Palaeoecological, archaeological and historical data and the making of Devon landscapes. I. The Blackdown Hills


Brown, Anthony G., Hawkins, Charlotte, Ryder, Lucy, Hawken, Sean, Griffith, Frances and Hatton, Jackie (2014) Palaeoecological, archaeological and historical data and the making of Devon landscapes. I. The Blackdown Hills Boreas, 43, (4), pp. 1-22. (doi:10.1111/bor.12074).

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Description/Abstract

This paper presents the first systematic study of the vegetation history of a range of low hills in SW England, UK,lying between more researched fenlands and uplands. After the palaeoecological sites were located bespoke archaeological, historical and documentary studies of the surrounding landscape were undertaken specifically to inform palynological interpretation at each site. The region has a distinctive archaeology with late Mesolithic tool scatters, some evidence of early Neolithic agriculture, many Bronze Age funerary monuments and Romano- British iron-working. Historical studies have suggested that the present landscape pattern is largely early Medieval. However, the pollen evidence suggests a significantly different Holocene vegetation history in comparison with other areas in lowland England, with evidence of incomplete forest clearance in later-Prehistory (Bronze?Iron Age). Woodland persistence on steep, but poorly drained, slopes, was probably due to the unsuitability of these areas for mixed farming. Instead they may have been under woodland management (e.g. coppicing) associated with the iron-working industry. Data from two of the sites also suggest that later Iron Age and Romano-British impact may have been geographically restricted. The documented Medieval land management that maintained the patchwork of small fields, woods and heathlands had its origins in later Prehistory, but there is also evidence of landscape change in the 6th–9th centuries AD. We conclude that the Blackdown Hills area was one of many ‘distinctive subregions’, which due to a combination of edaphic, topographic and cultural factors could qualify as an eco-cultural region or ‘pays’. It is argued that the use of such eco-culturally distinctive regions or pays can provide a spatial and archaeological framework for palaeoecology, which has implications for landscape research, designation and heritage management.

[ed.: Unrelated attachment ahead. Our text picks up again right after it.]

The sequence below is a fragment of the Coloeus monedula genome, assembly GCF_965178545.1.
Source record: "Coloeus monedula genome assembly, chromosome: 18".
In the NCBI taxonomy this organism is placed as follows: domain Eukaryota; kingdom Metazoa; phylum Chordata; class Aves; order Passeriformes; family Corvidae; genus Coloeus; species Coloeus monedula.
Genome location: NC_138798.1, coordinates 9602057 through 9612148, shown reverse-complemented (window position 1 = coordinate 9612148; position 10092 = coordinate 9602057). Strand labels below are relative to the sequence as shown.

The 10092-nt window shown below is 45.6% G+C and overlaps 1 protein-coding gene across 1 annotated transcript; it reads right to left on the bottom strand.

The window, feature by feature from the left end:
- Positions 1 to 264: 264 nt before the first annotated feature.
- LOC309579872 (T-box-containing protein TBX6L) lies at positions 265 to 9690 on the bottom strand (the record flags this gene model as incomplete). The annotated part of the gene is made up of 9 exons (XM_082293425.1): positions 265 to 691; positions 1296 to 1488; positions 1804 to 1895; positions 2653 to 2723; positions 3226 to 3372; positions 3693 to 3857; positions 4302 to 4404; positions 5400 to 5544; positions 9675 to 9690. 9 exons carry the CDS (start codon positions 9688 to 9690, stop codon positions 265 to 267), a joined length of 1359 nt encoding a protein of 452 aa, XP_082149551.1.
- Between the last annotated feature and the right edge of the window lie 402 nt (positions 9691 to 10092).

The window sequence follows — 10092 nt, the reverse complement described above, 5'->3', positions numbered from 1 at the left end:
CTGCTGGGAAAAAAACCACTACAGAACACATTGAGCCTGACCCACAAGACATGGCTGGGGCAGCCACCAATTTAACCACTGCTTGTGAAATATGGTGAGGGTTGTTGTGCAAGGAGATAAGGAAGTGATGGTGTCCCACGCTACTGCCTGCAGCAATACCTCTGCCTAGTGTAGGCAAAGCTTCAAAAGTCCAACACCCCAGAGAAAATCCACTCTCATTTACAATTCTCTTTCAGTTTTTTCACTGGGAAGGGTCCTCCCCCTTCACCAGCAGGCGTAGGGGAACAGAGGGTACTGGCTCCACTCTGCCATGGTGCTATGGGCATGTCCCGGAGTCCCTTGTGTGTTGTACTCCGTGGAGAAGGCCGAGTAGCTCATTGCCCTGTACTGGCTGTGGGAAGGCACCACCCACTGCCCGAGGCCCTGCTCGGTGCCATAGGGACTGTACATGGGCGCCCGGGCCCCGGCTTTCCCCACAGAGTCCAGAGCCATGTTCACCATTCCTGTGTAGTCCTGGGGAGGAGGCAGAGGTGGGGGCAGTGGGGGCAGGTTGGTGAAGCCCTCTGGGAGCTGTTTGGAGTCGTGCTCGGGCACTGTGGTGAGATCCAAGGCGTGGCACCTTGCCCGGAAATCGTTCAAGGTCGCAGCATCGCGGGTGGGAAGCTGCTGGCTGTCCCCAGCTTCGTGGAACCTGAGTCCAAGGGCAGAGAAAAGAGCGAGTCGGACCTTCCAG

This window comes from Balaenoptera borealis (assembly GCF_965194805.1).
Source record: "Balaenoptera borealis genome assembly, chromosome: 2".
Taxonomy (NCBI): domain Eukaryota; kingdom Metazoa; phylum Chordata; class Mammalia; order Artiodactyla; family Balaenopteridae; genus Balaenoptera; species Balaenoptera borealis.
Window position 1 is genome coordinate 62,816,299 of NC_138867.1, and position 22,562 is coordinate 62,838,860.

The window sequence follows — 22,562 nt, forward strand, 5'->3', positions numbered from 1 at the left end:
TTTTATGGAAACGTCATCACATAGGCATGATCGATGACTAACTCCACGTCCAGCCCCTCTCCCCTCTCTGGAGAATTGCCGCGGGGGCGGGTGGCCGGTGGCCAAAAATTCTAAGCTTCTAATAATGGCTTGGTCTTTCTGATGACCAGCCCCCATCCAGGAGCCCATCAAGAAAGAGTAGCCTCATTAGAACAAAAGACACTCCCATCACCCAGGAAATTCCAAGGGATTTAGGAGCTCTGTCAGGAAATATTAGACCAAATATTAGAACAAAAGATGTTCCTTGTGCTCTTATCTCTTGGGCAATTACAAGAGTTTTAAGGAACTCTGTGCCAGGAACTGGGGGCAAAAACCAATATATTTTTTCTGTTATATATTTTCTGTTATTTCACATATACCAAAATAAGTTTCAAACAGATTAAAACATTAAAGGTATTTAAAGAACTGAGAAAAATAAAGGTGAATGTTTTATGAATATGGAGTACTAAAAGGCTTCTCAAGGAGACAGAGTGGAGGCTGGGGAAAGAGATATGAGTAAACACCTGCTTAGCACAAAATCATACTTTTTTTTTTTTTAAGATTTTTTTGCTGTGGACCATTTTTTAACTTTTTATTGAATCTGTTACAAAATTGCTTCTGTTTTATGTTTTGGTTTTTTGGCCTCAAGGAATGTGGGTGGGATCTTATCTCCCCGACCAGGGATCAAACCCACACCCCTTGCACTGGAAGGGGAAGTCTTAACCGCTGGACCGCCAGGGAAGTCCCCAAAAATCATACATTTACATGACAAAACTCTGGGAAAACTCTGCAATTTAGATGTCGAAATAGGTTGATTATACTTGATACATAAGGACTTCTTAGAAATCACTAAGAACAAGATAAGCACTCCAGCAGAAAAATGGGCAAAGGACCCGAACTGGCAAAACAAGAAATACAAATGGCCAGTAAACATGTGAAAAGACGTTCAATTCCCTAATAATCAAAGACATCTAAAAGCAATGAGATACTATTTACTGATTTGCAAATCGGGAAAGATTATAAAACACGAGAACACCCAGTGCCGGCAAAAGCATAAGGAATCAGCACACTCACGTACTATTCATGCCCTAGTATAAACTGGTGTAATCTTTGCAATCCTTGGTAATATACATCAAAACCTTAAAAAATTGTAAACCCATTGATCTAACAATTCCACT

Item Type: Article
Digital Object Identifier (DOI): doi:10.1111/bor.12074
ISSNs: 0300-9483 (print)
Subjects: C Auxiliary Sciences of History > CC Archaeology
D History General and Old World > D History (General)
Organisations: Palaeoenvironment Laboratory (PLUS)
ePrint ID: 367035
Date :
Date Event
April 2014Published
Date Deposited: 21 Jul 2014 11:43
Last Modified: 17 Apr 2017 13:27
Further Information:Google Scholar
URI: http://eprints.soton.ac.uk/id/eprint/367035

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